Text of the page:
Major Project Status for $1.5 Billion High-Speed Fibre Network in Northern Territory

By Steve Milne
Steve Milne
Steve Milne
Writer
Steve is an Australian reporter based in Sydney covering sport, the arts, and politics. He is an experienced English teacher, qualified nutritionist, sports enthusiast, and amateur musician. Contact him at steve.milne@epochtimes.com.au.
February 16, 2022 Updated: February 16, 2022

Australia’s Northern Territory Government has granted Major Project Status to the $1.5 billion (US$1.08 billion) HyperOne high-speed fibre network, which will directly link Darwin to every capital city in Australia.

According to a media release on Wednesday, the terrestrial fibre network will boast the capacity to carry 10,000 terabits of data per second, more traffic than all other national telecommunications backbones combined, thereby providing a generational upgrade to the NT’s core digital infrastructure.

Australia’s existing backbone is around 2o years old and lacks the capacity to support significant growth.

The HyperOne project will see 20,000 kilometres (12,427 miles) of new high-speed fibre cable laid across Australia, with 2,200 kilometres (1,367 miles) installed in the Territory, creating around 10,000 jobs nationally and 1,000 in the NT.

HyperOne Founder Bevan Slattery said that with more than 500 million people within 50 milliseconds of Darwin, the project will transform the Territory economy and make Darwin the digital hub of Northern Australia.

Chief Minister Michael Gunner agreed, saying that HyperOne could turn Darwin into a global gateway to Australia and Asia, and will open up new job possibilities, business opportunities, and digital capabilities for Territorians.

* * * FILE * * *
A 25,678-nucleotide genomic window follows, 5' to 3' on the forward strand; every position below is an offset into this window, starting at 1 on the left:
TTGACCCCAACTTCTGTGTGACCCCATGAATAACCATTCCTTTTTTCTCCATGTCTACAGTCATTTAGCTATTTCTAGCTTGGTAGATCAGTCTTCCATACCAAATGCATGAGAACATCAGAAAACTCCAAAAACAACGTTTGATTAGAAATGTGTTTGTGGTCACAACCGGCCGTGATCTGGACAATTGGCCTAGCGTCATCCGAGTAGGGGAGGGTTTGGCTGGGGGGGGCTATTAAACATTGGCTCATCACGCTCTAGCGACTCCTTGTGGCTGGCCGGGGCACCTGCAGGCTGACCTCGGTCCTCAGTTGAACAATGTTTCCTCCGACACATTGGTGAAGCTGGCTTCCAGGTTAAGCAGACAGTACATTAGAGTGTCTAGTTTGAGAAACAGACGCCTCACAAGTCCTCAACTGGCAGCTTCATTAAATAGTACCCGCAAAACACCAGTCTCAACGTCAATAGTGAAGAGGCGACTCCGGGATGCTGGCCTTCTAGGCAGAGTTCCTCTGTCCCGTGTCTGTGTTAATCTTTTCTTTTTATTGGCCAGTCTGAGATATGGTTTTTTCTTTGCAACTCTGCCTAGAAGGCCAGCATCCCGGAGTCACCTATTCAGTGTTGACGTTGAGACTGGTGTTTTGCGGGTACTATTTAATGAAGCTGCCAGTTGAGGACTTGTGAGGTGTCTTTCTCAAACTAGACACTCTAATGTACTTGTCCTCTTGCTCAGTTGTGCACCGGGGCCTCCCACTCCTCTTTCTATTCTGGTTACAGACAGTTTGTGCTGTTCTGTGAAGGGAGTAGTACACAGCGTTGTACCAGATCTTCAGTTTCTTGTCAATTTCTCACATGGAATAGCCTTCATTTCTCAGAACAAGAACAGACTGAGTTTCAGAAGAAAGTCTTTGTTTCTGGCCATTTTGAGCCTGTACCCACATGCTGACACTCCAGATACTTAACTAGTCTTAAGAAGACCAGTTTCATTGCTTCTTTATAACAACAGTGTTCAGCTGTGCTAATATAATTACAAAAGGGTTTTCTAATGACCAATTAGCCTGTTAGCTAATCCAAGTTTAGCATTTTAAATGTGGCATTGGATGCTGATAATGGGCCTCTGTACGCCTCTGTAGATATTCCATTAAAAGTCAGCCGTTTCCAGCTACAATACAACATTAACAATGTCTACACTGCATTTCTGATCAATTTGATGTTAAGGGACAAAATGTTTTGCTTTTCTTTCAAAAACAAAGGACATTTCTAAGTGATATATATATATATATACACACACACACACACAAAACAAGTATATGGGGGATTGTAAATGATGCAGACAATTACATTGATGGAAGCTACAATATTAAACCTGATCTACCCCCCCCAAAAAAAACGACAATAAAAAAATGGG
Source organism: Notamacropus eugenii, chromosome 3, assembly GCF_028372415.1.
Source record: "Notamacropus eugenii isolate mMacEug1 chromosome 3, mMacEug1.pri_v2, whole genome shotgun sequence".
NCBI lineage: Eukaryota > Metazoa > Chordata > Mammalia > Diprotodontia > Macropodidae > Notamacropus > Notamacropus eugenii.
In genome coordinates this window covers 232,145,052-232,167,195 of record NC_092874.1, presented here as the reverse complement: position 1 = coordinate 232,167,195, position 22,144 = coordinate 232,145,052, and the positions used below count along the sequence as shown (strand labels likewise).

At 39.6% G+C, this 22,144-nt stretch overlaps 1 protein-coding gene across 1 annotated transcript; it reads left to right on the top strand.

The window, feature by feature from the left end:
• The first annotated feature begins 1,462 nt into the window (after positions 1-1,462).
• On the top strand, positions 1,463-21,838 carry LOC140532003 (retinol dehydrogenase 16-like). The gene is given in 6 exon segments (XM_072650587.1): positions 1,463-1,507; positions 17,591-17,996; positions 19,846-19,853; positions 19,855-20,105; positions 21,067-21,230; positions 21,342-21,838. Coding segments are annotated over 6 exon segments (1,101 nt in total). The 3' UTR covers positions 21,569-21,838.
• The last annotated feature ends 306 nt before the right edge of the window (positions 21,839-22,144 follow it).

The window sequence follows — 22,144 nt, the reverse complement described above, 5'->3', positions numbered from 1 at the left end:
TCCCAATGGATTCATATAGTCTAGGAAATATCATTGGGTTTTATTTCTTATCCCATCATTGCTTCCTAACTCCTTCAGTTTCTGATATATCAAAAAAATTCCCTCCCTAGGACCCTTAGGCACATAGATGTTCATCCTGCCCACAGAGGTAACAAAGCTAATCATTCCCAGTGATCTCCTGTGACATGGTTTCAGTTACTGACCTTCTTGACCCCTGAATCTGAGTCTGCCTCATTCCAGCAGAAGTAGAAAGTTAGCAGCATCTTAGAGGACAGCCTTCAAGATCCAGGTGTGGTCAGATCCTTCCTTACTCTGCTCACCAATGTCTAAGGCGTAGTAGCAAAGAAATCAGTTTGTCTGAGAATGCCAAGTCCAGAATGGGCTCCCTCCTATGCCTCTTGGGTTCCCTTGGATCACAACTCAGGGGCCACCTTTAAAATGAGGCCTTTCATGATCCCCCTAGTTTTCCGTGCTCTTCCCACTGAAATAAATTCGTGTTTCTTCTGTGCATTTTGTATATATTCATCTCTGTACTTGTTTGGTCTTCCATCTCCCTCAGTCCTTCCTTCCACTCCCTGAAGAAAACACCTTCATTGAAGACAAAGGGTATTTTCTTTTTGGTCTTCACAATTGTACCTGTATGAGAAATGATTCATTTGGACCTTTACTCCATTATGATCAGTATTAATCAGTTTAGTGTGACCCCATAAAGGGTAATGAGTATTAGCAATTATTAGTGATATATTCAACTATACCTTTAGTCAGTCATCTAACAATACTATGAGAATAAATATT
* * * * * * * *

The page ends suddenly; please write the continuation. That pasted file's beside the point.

“Major Project Status recognises the significance of a project and the positive impact it will have on the Territory’s economy—creating jobs, enhancing services and boosting investment opportunities – and HyperOne does just that,” he said.

The fibre optic cable will most likely follow the Stuart and Barkly Highways, connecting the regional centres of Alice Springs, Tennant Creek and Katherine, as well as providing opportunities for remote communities on either side of the highways to connect to the network.

This will allow many communities to access high-speed fibre for the first time.

Slattery said that HyperOne isn’t only about connecting capital cities, but also connecting the regions.

“We’re putting as much network in the off-ramps and the townships that we’re going,” he said.

“Any town that we’re going past with more than a hundred people, we’re going to make an access point available.”

Slattery said that HyperOne representatives will be going out into regions, sharing where the network will be running. and then asking communities where they think access points should be installed.

“And that’s really important because one of the complaints we often hear when we travel around regional Australia is …’ We can’t get access to fibre, even though there’s fibre going right underneath our driveway at the front of our house’,” he said.

HyperOne will be delivered in stages, with stage one consisting of the Adelaide to Darwin leg, along with the Sydney-Melbourne-Adelaide-Perth leg.

Works on HyperOne in the Territory are expected to start in the first quarter of 2022.

Steve Milne
Steve is an Australian reporter based in Sydney covering sport, the arts, and politics. He is an experienced English teacher, qualified nutritionist, sports enthusiast, and amateur musician. Contact him at steve.milne@epochtimes.com.au.